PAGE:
The New York City Jazz Record review by Jeff Stockton

Jason Adasiewicz  – Sun Rooms (Delmark)
KLANG – Other Doors  (Allos Documents)
Aram Shelton’s Arrive  – There Was… (Clean Feed)
Giving up the drums to take up the vibraphone is like quitting basketball to try out for the volleyball team. It seems to be a choice that limits one’s options. But this is just what Jason Adasiewicz did, purposely taking up a fringe instrument and mastering it in a fringe musical category, helping restore the vibes to its former glory.

Sun Rooms is the self-titled CD of a trio completed by Chicago luminaries Nate McBride (bass) and Mike Reed (drums). While each instrument has its individual moments, the strength of the music is found in the interplay, Reed zipping brisk rolls off his snare, McBride bowing feverishly or walking his bass with aggressive intent and Adasiewicz striking the vibes to create resonating harmonies. You can hear the physicality in his playing in the way he holds back his mallets until the final second and in the ringing overtones that move through the air after he strikes. The tunes are relatively compact yet tightly composed, the band’s sound harkening back to economical BlueNote classics like Out to Lunch or, better still, Point of Departure. Sun Rooms offers similar disjointed harmonies, unconventional melodies and layered rhythms that together generate a cohesive blend.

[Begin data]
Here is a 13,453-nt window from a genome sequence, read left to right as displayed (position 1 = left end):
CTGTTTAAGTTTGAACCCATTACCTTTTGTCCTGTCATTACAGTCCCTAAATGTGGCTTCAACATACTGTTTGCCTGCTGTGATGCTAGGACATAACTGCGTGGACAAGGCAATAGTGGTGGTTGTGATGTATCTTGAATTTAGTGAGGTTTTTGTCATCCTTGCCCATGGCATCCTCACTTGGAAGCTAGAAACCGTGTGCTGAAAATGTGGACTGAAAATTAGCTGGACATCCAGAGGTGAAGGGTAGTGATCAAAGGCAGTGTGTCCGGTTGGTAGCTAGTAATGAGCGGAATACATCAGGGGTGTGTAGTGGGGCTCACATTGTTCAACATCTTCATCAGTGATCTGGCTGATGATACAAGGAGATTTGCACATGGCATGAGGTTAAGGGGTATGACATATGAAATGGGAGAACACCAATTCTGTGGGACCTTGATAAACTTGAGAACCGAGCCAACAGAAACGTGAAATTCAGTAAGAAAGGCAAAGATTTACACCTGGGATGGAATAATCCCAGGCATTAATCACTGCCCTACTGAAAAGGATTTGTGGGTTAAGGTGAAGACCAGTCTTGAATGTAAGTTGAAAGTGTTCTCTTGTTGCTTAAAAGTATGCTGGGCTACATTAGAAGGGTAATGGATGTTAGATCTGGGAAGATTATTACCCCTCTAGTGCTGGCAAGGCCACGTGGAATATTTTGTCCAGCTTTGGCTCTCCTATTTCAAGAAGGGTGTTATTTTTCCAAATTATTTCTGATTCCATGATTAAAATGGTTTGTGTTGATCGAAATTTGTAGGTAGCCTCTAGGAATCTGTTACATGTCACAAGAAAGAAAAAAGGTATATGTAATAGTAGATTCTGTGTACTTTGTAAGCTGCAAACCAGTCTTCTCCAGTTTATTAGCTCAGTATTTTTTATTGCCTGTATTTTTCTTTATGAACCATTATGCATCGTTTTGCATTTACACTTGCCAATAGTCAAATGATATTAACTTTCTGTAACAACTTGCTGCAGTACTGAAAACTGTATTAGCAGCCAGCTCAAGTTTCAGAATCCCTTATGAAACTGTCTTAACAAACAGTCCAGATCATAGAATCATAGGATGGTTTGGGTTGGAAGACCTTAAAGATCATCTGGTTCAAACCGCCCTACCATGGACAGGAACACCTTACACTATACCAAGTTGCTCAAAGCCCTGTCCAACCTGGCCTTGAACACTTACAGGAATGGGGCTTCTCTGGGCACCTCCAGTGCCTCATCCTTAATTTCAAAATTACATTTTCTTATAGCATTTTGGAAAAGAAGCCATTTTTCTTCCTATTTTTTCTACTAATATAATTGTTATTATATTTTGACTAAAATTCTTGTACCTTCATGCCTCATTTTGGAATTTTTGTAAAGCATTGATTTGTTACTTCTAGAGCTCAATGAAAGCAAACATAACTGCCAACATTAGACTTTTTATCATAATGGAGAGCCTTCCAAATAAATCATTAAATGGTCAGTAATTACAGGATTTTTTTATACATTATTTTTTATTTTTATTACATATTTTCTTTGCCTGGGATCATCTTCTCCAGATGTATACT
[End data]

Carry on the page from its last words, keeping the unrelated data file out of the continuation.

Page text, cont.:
The backstory to Klang’s Other Doors tells how clarinetist James Falzone was approached to interpret the music of Benny Goodman for a Chicago jazzfestival. The young musician had his misgivings about reliving elements of the clarinet’s past. It’s hard to tell if Falzone continues to distance himself from Goodman’s legacy but it’s a pity if he does because the contemporary takes on some classic Goodman small group sides are the best thing about Other Doors. Divided equally between new arrangements and new pieces, Falzone and his group of Chicago allstars (Adasiewicz, bassist Jason Roebke and drummer Tim Daisy, augmented here and there by Josh Berman, Jeb Bishop, Keefe Jackson and Fred Lonberg-Holm), the players are melodic and joyful on the Goodman tunes and relatively abstract and improvisatory on the originals. Simultaneously reverent and progressive, Other Doors is an impressive combination of practiced virtuosity and spontaneous creativity.

Yet another release to spring from the incredibly fertile and cross-pollinating jazz scene of Chicago, Arrive is a band comprised of Klang’s rhythm section supporting alto saxist Aram Shelton. On There Was… the tunes may be Shelton’s, but it’s Adasiewicz as often as not taking the lead. Whether it’s with Daisy’s brushes on “Frosted”, Jason Roebke’s bass on “Golden” or producing the hazy nightclub-of-the-imagination atmospherics of “Lost”, Adasiewicz’ hits his vibes hard and lets the metallic soundwaves reverberate in your ears. The action shot of the band on the inside cover tells the tale of this group’s barely contained fierceness: Daisy locked in, Roebke swinging, Shelton’s horn rising ever so slightly upward and Adasiewicz in a defensive stance, about to pounce on the vibes with both hands.

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